The International Labour Organisation (ILO) has adopted a legally binding international standard to tackle workplace violence and harassment. The ‘Violence and Harassment Convention, 2019’ and ‘Violence and Harassment Recommendation, 2019’ both highlight that violence and harassment in the workplace can be classed as human rights violations. The new standard will apply to all workers, including workers whose employment has been terminated. It will come into force one year after two ILO members ratify it.
A report funded by the Department for Digital, Culture, Media and Sport on the impact of bullying on individuals highlights that workplace bullying is linked to deficiencies in governance and management and therefore needs an organisation-wide strategy to combat it. The report was compiled from an online survey of 524 victims of bullying at charities in England and Wales. 58% said they had formally reported bullying, yet only 3% believed their complaint was resolved satisfactorily. The survey also found the bullies were most likely to be senior managers (57%), and of those, chief executives (45%). The report makes a number of recommendations to tackle bullying in the charities sector, including nominating at least one trustee and one senior manager to oversee workplace well-being; ensuring that policies, procedures and practices reflect a commitment to promoting a safe working culture; and ensuring the appropriate use of non-disclosure agreements.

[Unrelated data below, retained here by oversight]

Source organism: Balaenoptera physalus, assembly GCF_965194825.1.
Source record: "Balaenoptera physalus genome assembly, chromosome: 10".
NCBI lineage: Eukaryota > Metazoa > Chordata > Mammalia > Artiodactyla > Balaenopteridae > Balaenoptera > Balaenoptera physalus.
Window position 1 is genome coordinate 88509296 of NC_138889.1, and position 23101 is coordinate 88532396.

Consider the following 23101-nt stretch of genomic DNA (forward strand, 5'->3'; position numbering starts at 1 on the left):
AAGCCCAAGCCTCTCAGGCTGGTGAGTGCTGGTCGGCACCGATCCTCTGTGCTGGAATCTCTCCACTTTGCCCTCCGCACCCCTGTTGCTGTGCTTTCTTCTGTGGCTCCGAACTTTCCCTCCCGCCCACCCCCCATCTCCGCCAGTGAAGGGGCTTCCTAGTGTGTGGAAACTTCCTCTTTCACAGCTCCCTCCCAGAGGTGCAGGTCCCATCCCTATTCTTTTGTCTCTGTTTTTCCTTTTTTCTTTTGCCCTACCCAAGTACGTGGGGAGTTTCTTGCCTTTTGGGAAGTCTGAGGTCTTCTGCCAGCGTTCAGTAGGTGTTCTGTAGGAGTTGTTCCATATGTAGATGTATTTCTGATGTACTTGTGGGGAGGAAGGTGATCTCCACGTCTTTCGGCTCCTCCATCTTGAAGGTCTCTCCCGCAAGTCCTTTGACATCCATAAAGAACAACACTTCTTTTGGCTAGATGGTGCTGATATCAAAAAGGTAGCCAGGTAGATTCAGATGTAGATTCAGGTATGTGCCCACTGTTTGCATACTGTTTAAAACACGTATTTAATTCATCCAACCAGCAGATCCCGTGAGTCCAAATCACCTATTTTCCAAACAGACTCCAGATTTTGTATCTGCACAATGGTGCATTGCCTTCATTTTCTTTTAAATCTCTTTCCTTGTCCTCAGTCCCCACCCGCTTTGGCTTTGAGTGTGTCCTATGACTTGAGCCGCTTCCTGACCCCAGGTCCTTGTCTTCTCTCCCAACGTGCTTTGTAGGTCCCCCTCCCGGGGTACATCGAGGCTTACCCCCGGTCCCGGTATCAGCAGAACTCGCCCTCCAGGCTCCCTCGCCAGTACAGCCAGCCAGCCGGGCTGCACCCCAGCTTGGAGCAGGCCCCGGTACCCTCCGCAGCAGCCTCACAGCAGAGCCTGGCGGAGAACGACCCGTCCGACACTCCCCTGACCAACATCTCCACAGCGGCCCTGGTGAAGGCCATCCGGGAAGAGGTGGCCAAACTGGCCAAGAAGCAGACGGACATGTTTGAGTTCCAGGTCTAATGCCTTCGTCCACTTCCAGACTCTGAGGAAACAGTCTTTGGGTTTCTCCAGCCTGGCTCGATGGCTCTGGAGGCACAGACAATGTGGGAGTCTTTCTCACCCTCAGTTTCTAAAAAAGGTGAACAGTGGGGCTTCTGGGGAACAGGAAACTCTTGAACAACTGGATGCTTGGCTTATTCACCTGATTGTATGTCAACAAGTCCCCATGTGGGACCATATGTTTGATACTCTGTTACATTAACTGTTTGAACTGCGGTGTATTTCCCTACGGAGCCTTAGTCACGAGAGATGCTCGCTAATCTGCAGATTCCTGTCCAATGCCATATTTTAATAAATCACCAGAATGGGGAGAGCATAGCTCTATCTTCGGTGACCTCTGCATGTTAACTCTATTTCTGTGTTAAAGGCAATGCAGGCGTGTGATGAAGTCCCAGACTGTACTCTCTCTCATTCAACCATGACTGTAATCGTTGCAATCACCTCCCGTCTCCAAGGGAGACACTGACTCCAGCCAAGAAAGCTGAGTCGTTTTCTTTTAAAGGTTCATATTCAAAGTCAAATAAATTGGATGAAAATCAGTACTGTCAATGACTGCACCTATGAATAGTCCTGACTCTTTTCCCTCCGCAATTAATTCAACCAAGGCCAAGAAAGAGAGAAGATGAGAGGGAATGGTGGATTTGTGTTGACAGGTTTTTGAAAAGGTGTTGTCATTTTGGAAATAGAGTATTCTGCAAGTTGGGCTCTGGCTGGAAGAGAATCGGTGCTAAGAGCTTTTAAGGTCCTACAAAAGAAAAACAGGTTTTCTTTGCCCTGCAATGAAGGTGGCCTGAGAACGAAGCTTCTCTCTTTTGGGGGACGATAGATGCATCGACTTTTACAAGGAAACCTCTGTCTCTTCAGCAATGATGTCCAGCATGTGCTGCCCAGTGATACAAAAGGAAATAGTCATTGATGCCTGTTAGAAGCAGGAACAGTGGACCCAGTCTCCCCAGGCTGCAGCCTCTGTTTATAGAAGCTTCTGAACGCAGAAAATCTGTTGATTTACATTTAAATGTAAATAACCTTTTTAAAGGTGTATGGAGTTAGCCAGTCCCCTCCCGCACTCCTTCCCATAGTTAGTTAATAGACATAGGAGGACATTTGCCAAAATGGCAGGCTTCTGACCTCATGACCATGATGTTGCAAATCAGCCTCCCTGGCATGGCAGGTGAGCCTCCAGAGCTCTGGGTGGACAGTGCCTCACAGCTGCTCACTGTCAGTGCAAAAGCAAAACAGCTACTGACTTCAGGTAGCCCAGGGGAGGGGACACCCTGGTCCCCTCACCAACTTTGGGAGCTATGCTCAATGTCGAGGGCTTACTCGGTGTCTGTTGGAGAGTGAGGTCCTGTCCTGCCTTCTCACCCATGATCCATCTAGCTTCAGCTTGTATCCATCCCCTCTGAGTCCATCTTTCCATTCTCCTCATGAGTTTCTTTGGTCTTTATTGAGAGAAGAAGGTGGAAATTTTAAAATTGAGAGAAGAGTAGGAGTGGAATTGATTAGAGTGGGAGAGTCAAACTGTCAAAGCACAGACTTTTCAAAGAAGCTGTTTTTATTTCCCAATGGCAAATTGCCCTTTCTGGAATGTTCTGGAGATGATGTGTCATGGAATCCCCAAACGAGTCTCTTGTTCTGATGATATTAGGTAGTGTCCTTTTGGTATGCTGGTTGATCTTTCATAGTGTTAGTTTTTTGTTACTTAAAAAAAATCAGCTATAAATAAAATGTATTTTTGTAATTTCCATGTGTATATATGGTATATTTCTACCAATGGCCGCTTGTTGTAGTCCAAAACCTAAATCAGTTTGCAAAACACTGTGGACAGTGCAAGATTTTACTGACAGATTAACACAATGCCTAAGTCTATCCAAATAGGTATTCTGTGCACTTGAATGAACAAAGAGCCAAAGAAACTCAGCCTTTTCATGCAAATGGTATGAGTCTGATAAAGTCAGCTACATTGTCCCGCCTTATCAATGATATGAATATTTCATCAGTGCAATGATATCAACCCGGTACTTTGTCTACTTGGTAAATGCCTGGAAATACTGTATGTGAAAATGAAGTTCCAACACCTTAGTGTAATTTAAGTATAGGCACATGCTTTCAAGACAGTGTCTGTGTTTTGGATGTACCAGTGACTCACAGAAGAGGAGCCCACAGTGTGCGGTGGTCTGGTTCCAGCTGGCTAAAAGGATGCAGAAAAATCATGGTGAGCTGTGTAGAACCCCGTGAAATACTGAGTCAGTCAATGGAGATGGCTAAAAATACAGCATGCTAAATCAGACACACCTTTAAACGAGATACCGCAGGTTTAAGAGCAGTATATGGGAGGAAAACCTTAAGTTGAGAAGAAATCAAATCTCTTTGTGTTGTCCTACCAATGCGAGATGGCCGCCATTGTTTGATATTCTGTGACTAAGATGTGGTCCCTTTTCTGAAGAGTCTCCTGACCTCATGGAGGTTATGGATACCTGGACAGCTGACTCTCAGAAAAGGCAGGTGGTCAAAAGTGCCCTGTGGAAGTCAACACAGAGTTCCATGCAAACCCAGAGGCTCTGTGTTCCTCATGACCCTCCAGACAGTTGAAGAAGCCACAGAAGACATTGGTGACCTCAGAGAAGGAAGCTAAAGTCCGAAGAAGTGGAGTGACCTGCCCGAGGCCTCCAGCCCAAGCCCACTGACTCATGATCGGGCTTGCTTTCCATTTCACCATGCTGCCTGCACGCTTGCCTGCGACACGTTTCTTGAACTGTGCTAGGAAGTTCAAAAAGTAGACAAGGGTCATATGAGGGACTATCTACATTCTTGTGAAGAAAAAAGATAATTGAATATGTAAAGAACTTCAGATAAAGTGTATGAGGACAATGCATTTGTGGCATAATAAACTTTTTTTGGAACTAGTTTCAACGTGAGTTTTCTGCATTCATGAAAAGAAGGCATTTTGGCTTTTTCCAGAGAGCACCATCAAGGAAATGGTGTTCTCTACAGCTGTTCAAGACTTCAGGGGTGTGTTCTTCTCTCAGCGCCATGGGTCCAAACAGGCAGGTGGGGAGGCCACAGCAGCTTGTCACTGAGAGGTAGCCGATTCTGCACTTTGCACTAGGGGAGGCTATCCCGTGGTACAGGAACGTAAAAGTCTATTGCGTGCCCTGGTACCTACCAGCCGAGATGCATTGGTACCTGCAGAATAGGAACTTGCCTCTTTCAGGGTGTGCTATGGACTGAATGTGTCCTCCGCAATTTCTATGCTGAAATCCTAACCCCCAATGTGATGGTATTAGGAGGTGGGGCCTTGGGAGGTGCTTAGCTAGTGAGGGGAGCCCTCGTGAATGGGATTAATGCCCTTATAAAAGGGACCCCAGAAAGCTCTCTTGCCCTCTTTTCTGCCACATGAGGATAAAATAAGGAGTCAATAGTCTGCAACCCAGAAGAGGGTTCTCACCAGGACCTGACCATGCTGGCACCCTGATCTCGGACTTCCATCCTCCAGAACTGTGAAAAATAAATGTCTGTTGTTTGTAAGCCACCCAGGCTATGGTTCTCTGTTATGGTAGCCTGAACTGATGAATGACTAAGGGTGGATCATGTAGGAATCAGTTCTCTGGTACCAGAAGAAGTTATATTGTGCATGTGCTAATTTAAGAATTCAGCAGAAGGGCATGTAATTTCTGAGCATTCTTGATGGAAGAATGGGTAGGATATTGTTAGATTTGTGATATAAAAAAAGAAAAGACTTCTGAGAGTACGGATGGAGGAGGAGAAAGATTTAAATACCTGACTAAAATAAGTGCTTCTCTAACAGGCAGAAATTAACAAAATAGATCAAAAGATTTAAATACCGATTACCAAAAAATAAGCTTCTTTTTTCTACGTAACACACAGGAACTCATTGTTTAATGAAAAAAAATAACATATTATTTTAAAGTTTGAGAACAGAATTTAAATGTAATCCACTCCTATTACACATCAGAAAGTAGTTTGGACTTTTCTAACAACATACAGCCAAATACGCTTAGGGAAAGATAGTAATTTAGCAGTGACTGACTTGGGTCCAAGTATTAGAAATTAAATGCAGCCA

The Living Wage Foundation has set up a new accreditation for FTSE100 employers with the aim of improving job security for zero-hours contract workers. Companies that sign up to the ‘Living Hours’ programme must pay the Living Wage, give at least four weeks’ notice of working time, offer a guarantee of at least 16 hours’ work per week and issue a contract that accurately reflects the number of hours worked. They will then receive the ‘Living Wage and Living Hours’ accreditation.